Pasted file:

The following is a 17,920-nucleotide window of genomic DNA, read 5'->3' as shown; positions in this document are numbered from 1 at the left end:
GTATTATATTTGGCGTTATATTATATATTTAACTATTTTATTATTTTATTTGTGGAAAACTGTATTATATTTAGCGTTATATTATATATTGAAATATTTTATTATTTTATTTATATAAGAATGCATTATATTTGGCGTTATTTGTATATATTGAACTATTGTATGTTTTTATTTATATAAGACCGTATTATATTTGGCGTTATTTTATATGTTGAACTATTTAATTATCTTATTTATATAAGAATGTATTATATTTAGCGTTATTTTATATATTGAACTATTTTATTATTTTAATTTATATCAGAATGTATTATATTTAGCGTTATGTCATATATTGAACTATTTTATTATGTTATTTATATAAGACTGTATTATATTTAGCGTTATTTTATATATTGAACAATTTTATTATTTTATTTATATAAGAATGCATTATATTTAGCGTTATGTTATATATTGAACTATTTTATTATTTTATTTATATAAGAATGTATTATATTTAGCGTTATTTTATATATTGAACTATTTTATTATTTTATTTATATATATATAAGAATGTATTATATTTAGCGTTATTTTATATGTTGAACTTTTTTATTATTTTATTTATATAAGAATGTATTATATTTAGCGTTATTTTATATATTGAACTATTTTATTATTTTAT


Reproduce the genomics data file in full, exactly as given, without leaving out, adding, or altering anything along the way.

The following is a 17,920-nucleotide window of genomic DNA, read 5'->3' as shown; positions in this document are numbered from 1 at the left end:
GTATTATATTTGGCGTTATATTATATATTTAACTATTTTATTATTTTATTTGTGGAAAACTGTATTATATTTAGCGTTATATTATATATTGAAATATTTTATTATTTTATTTATATAAGAATGCATTATATTTGGCGTTATTTGTATATATTGAACTATTGTATGTTTTTATTTATATAAGACCGTATTATATTTGGCGTTATTTTATATGTTGAACTATTTAATTATCTTATTTATATAAGAATGTATTATATTTAGCGTTATTTTATATATTGAACTATTTTATTATTTTAATTTATATCAGAATGTATTATATTTAGCGTTATGTCATATATTGAACTATTTTATTATGTTATTTATATAAGACTGTATTATATTTAGCGTTATTTTATATATTGAACAATTTTATTATTTTATTTATATAAGAATGCATTATATTTAGCGTTATGTTATATATTGAACTATTTTATTATTTTATTTATATAAGAATGTATTATATTTAGCGTTATTTTATATATTGAACTATTTTATTATTTTATTTATATATATATAAGAATGTATTATATTTAGCGTTATTTTATATGTTGAACTTTTTTATTATTTTATTTATATAAGAATGTATTATATTTAGCGTTATTTTATATATTGAACTATTTTATTATTTTAT